Dammann v Switzerland

Reference: Application no. 77551/01

Court: European Court of Human Rights

Judge: Sir Nicholas Bratza (President), Casadevall, Wildhaber, Pellonpaa, Maruste, Borrego Borrego, Sikuta (Judges) O'Boyle (Section Registrar)

Date of judgment: 25 Apr 2006

Summary: Human rights - Freedom of expression - Article 10 ECHR - Confidential information - Data about criminal convictions - Procured by journalist - Disclosed to police officer - Not published - Official secrets legislation - Source and journalist convicted - Whether convictions necessary and proportionate - Breach of Article 10


D was a journalist covering crime stories. There was a robbery of 34 million euros from a Zurich post office. Several people were arrested. Armed with a list of these, D phoned the prosecutor’s office and asked whether any of them had convictions, particularly for the use of stupefying drugs. In the absence of any prosecutor an administrator, Z, agreed to provide these details. D faxed his list. Z consulted the computer, annotated the list to show which names had such convictions against them and faxed it back. D did not publish or use the information but told a police officer about it. The officer reported the matter and D and Z were prosecuted and convicted of procuring and disclosing official secrets. Z lost her job. D was fined 325 Euros. He complained of a violation of his Article 10 rights.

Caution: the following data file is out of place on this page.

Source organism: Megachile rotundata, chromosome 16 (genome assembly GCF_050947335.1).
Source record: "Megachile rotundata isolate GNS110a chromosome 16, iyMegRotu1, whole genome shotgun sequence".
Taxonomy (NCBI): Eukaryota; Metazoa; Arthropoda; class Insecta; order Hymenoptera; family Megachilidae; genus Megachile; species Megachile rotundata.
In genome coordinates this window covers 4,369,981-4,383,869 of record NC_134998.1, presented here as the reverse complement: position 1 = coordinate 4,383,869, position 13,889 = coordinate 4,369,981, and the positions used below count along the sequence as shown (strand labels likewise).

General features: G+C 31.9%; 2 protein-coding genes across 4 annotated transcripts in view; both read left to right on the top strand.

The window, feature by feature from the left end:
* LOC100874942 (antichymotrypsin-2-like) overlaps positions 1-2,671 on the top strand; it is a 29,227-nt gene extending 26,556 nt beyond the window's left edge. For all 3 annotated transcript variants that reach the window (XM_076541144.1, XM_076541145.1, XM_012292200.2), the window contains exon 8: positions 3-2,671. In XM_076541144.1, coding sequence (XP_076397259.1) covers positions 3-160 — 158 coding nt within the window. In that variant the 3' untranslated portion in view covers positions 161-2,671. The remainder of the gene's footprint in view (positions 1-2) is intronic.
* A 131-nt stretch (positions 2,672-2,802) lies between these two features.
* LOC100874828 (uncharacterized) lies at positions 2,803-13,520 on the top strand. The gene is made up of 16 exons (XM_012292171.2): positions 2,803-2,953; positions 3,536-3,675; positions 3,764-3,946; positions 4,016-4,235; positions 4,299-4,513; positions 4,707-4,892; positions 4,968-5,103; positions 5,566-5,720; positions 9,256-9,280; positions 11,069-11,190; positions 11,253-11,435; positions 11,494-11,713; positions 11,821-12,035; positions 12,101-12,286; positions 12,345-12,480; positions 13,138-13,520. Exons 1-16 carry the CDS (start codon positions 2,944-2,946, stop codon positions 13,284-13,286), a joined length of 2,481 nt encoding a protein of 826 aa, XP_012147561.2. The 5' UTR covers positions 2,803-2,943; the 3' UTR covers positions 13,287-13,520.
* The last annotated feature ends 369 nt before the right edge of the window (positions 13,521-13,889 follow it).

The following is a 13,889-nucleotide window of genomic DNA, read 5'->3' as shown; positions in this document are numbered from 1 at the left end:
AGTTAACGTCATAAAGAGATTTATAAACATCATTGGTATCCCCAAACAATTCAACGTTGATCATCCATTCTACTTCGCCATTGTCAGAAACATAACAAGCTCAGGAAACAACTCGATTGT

Were the conviction and sentence in accordance with Article 10 of the Convention? (1) Did they pursue a legitimate aim, and (2) were they necessary and proportionate?


(1) The laws in question pursued the legitimate aim of protecting confidential information. It was unnecessary to decide whether the government was right to say they also protected ‘the reputation and the rights of others’. (2) The conviction and penalty were not related to the legitimate aim, necessary or proportionate. Restrictions on pre-publication media activities not only fall within the scope of Art 10, they present great dangers calling for close scrutiny by the court. Details of criminal convictions are worthy of protection but this was public domain information, accessible – albeit at greater cost – by other means, such as law reports and press cuttings. Hence it was not ‘confidential information’ within the meaning of Art 10(2). Moreover, the information related to a matter of public interest; it was the task of the state, not D, to protect truly confidential information; and no damage was caused to the suspects whose details were disclosed.


It is often said that Strasbourg judgments do not involve the parallel analysis of the rights under Articles 8 and 10 which now has to be carried out domestically, where privacy clashes with freedom of expression (see, for example, Lady Hale in Campbell v MGN Ltd). However, this case exemplifies just such a balancing exercise. The approach to the public domain is also of interest, using accessibility rather than actual public knowledge as the criterion. The domestic authorities take varying positions on the issue. See the discussion of this point in The Law of Privacy and the Media at para 6.62-6.63, 6.101-103.